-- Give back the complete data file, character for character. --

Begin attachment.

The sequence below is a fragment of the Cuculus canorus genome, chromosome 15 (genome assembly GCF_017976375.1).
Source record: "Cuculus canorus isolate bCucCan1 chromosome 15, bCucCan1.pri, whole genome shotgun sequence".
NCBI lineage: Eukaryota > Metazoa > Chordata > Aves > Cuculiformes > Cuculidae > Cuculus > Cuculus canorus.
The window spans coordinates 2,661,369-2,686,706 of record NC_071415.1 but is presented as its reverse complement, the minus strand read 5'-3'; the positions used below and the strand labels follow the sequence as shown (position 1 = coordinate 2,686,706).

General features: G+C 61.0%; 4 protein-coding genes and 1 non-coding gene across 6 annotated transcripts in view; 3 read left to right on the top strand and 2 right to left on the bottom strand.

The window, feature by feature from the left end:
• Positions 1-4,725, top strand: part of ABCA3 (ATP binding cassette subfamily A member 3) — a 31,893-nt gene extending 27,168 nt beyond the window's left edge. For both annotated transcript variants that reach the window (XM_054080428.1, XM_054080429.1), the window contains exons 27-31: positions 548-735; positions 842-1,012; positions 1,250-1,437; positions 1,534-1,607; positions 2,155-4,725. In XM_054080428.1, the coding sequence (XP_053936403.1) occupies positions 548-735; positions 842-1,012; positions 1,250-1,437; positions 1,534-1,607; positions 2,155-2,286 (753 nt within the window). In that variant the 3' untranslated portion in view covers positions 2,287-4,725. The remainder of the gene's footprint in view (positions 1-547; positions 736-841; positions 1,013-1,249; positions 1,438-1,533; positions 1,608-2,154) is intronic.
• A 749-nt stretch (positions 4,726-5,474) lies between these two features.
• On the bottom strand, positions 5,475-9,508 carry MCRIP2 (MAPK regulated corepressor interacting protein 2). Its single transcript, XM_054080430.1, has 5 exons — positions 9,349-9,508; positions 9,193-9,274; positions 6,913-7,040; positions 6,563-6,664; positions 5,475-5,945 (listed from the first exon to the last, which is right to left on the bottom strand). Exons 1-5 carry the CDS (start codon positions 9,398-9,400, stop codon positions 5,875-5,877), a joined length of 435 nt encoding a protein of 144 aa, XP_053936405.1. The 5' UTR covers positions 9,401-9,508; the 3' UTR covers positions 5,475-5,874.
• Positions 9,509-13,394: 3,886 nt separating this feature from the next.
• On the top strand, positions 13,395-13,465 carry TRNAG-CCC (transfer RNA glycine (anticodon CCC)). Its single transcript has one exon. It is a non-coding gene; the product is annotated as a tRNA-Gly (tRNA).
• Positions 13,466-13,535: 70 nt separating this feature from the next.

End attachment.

The sequence below is a fragment of the Cuculus canorus genome, chromosome 15 (genome assembly GCF_017976375.1).
Source record: "Cuculus canorus isolate bCucCan1 chromosome 15, bCucCan1.pri, whole genome shotgun sequence".
NCBI lineage: Eukaryota > Metazoa > Chordata > Aves > Cuculiformes > Cuculidae > Cuculus > Cuculus canorus.
The window spans coordinates 2,661,369-2,686,706 of record NC_071415.1 but is presented as its reverse complement, the minus strand read 5'-3'; the positions used below and the strand labels follow the sequence as shown (position 1 = coordinate 2,686,706).

General features: G+C 61.0%; 4 protein-coding genes and 1 non-coding gene across 6 annotated transcripts in view; 3 read left to right on the top strand and 2 right to left on the bottom strand.

The window, feature by feature from the left end:
• Positions 1-4,725, top strand: part of ABCA3 (ATP binding cassette subfamily A member 3) — a 31,893-nt gene extending 27,168 nt beyond the window's left edge. For both annotated transcript variants that reach the window (XM_054080428.1, XM_054080429.1), the window contains exons 27-31: positions 548-735; positions 842-1,012; positions 1,250-1,437; positions 1,534-1,607; positions 2,155-4,725. In XM_054080428.1, the coding sequence (XP_053936403.1) occupies positions 548-735; positions 842-1,012; positions 1,250-1,437; positions 1,534-1,607; positions 2,155-2,286 (753 nt within the window). In that variant the 3' untranslated portion in view covers positions 2,287-4,725. The remainder of the gene's footprint in view (positions 1-547; positions 736-841; positions 1,013-1,249; positions 1,438-1,533; positions 1,608-2,154) is intronic.
• A 749-nt stretch (positions 4,726-5,474) lies between these two features.
• On the bottom strand, positions 5,475-9,508 carry MCRIP2 (MAPK regulated corepressor interacting protein 2). Its single transcript, XM_054080430.1, has 5 exons — positions 9,349-9,508; positions 9,193-9,274; positions 6,913-7,040; positions 6,563-6,664; positions 5,475-5,945 (listed from the first exon to the last, which is right to left on the bottom strand). Exons 1-5 carry the CDS (start codon positions 9,398-9,400, stop codon positions 5,875-5,877), a joined length of 435 nt encoding a protein of 144 aa, XP_053936405.1. The 5' UTR covers positions 9,401-9,508; the 3' UTR covers positions 5,475-5,874.
• Positions 9,509-13,394: 3,886 nt separating this feature from the next.
• On the top strand, positions 13,395-13,465 carry TRNAG-CCC (transfer RNA glycine (anticodon CCC)). Its single transcript has one exon. It is a non-coding gene; the product is annotated as a tRNA-Gly (tRNA).
• Positions 13,466-13,535: 70 nt separating this feature from the next.